Date of Award


Degree Type


Degree Name


Degree Program

Counselor Education


Counselor Education

Major Professor

Zarus Watson

Second Advisor

Mark Bonis

Third Advisor

Christopher Belser


Although anxiety is a frequently researched topic, the growing numbers of diagnosed cases and the state of the present outcomes warrant the study of alternative approaches to address the causes and conditions of its prevalence, as well as possible adaptive strategies and tactics to improve outcomes for clients with anxiety. Counseling distinguishes itself in part due to its focus on well-being rather than mere alleviation of diagnosed symptoms. As such, it may be useful to measure the likelihood of some strategies and tactics associated with improved well-being in attempting to reduce symptoms of anxiety.

This study measured the practice of martial arts and the perceived importance of martial arts practice as a possible practice that might lower anxiety as well as increase well-being. This was measured through a Kruskal Wallis test and Spearman correlation to compare the practice of martial arts and its importance against scores on the Beck Anxiety Inventory and the Wellness Self-Efficacy Scales, with demographic variables of age, gender, ethnicity, US geographic region, and education level among 527 adult participants residing within the United States or its territories.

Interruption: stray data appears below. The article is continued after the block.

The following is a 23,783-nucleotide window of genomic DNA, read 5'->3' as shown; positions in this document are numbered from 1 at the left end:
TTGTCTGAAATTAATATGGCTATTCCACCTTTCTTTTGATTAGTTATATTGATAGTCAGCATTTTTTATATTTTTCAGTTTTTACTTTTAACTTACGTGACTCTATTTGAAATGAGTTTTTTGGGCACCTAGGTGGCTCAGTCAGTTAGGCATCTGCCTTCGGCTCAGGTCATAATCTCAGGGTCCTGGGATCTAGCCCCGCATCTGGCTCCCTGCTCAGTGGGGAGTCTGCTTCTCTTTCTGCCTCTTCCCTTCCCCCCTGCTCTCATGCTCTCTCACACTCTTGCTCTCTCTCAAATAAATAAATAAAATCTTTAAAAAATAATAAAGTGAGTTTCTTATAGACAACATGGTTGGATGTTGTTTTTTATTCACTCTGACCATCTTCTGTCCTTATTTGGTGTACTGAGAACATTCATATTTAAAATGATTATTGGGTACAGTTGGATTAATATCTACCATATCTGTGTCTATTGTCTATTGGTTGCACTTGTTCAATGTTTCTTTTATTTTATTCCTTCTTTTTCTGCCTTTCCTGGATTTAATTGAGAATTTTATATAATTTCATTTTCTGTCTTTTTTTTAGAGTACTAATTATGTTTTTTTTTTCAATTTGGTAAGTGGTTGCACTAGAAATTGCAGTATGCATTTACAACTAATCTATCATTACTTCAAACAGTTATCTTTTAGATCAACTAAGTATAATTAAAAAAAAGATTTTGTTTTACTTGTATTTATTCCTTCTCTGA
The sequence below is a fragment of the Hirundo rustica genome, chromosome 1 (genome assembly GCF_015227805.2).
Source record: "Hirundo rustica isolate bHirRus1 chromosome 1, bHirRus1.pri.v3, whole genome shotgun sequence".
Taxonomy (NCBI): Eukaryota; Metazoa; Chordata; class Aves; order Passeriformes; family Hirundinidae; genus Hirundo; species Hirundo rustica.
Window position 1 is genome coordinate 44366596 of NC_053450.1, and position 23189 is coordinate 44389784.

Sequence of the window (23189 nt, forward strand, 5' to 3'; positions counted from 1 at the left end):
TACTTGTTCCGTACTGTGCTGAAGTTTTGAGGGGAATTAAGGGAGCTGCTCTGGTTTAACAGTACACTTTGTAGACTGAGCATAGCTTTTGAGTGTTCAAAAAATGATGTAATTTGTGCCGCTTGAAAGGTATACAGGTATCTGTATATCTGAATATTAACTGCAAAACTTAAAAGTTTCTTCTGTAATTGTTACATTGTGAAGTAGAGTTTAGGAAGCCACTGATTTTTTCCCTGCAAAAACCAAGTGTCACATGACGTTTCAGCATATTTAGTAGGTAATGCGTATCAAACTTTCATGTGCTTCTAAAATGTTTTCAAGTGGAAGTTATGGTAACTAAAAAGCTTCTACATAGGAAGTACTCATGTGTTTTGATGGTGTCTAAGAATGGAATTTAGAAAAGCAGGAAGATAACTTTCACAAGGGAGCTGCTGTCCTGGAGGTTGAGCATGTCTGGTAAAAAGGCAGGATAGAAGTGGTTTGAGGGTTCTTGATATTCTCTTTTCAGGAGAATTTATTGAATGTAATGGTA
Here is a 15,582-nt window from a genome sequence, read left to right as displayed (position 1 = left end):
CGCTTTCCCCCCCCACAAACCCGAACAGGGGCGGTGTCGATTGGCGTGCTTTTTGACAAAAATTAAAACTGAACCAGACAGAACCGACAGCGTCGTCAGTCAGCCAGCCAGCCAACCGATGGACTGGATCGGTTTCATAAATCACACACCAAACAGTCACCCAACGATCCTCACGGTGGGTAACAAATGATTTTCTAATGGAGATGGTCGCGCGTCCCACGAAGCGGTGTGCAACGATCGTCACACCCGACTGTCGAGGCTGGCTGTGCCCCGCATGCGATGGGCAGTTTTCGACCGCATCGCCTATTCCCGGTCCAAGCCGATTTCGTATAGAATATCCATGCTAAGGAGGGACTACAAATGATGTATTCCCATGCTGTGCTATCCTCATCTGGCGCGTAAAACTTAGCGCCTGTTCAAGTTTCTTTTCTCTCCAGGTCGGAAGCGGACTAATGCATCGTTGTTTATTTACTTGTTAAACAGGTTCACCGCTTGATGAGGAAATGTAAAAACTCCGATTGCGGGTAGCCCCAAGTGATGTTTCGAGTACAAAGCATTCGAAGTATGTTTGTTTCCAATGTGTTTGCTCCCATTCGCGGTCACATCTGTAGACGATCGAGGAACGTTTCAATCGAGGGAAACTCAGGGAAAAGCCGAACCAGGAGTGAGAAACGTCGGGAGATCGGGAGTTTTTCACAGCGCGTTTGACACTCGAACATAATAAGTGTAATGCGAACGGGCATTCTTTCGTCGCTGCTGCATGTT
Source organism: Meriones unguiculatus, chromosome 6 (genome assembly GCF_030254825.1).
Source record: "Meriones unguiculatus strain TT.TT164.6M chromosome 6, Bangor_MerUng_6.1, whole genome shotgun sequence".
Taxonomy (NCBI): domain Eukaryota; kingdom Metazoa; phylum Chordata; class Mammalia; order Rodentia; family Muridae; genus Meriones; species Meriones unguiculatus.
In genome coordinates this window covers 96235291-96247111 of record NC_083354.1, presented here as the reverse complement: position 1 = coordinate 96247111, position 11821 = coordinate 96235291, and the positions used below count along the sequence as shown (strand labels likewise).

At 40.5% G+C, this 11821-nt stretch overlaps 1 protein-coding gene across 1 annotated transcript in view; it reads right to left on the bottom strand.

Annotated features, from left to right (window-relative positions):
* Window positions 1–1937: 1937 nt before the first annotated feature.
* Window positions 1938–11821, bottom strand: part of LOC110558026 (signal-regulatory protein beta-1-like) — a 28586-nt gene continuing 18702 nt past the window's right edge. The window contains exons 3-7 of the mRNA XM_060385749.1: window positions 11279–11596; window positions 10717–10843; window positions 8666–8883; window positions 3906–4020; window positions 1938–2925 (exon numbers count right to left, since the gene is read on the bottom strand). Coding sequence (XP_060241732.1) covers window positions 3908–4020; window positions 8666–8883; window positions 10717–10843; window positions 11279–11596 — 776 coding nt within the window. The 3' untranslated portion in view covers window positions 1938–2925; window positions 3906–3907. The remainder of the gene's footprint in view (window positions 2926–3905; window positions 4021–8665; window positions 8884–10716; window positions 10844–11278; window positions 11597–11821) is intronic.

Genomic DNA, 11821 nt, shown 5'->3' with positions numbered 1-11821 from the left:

Practice of the martial arts and its perceived importance displayed significant relationships on the Beck Anxiety Inventory (p > .05 & p > .001, respectively), and significant relationships on the Wellness Self-Efficacy Scales (p > .001 for both values). Significant relationships ranged from extremely weak to moderate between the practice of martial arts, its importance, the Beck Anxiety Inventory, and the Wellness Self-Efficacy Scales, where a significant and very strong relationship was displayed between the practice of martial arts and its perceived importance to well-being.


The University of New Orleans and its agents retain the non-exclusive license to archive and make accessible this dissertation or thesis in whole or in part in all forms of media, now or hereafter known. The author retains all other ownership rights to the copyright of the thesis or dissertation.

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Counseling Commons